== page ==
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Fotografieren verboten!

Guy Robertson

Welminski’s drawings are an intimate reflection of the artist’s approaches to history, philosophy and creativity.

6 - 31 August
Summerhall (Venue 26)
1 Summerhall,
Edinburgh EH9 1PL

Having lived and worked in Poland, since 1973 as a member of Tadeusz Kantor’s Cricot 2 theatre company and in close relationship with the Foksal Gallery, Welminski continues to make pictures and direct students in the ways and methods of Cricot 2.  

The work addresses the history of his native country, particularly in relation to the censorship and devastation inflicted on its people and culture by Nazi and Soviet occupation. In the process of addressing these specific concerns, however, Welminski’s art evokes universal themes about life and death, entrapment and escape, and our relationship to individual and collective histories.

Funding for this exhibition has been kindly given by the Polish Cultural Institute and the Anna Mahler International Association.

The title of the exhibition emerges from a performance, “Da lieht der Hung begraben” [There lies the rub], which Andrzej and Teresa Welminski developed with a group of German actors at the Stuttgart Theater De Rampe in 1997, as part of their efforts to share the ideas of Cricot 2 after Kantor’s death in 1990.

In a hallucinogenic turning of the pages of time, the performance addressed shared German and Polish history from their mythical Nibelung origins to modern times, culminating in a scene from a concentration camp in which a model of a stag appears with a sign, commonly found in concentration camps, reading: “Photography is strictly forbidden. Photographers will be shot without warning.”

Welminski has for many years engaged with the camera as a means and metaphor for ways of remembering and creating: for exploring ideas about control of the mind and history. In Kantor’s The Dead Class Welminski played a photographer with a five metre long billows camera which the artist had carefully replicated. The object in this exhibition, a receptacle on a stool with gas taps, takes on direct relationships both with a camera and with gas chambers in concentration camps. Welminski also used this object as an alchemical device: putting drawings inside and flushing liquids through it to affect the surfaces. With the ‘In Ruins’ series he develops parts of photographs on found paper and paints with photo-sensitive emulsion, allowing it to congeal in wells and cracks in the page. Elsewhere, in line-drawings, figures appear and dissipate like half-formed prints made in a darkroom. By its nature photography gives a sense of permanence – of its ability to put a stamp on time and memory. Welminski’s use of photographic techniques, therefore, coupled with the emotional directness of drawing, upsets this permanence and accepts instead a more realistic reality: one in touch with cycles of life and death and of the present as represented by complex and layered combinations of the past, indescribable by a straight photograph.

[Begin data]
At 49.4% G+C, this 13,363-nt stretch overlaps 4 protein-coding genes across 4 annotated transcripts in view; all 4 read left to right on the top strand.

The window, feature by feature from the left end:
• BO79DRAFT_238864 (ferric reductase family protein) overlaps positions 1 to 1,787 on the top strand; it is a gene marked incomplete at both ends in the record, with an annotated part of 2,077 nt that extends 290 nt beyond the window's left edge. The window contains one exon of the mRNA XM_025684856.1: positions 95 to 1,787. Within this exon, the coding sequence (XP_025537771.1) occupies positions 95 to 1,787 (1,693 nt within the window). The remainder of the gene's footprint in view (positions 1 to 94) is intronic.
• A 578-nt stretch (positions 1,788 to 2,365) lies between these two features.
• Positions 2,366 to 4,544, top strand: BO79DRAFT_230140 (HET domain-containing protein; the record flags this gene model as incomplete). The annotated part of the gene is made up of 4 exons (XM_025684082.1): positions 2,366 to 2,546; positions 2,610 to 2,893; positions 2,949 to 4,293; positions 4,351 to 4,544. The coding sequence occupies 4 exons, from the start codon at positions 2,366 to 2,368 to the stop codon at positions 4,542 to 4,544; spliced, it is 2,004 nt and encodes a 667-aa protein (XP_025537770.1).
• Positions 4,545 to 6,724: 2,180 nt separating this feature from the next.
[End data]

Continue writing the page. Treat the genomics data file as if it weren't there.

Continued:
His subjects are too various and complex to give due credit to in a short text. Each, however, has a symbolic power, appealing to universal concerns, which must be opened up by the viewer. Many relate to an ongoing struggle against oppression or danger from unknown forces: children at play with a paper stove, the stag as an honorable victim and the wind-up painter as a comment on freedom of expression, to name several examples. The 20th Century history of Polish culture attests to terrible censorship and destruction: in the genocides thousands of intellectuals, artists and academics were sought out and killed. Books were burnt, the press gagged, entertainment banned, art was destroyed or seized in an effort to wipe out Polish identity. The title of the exhibition, then, Fotografieren verboten!, draws attention to this history whilst using the theme of dispossession as a springboard for the development of new thoughts and ideas about our current situation.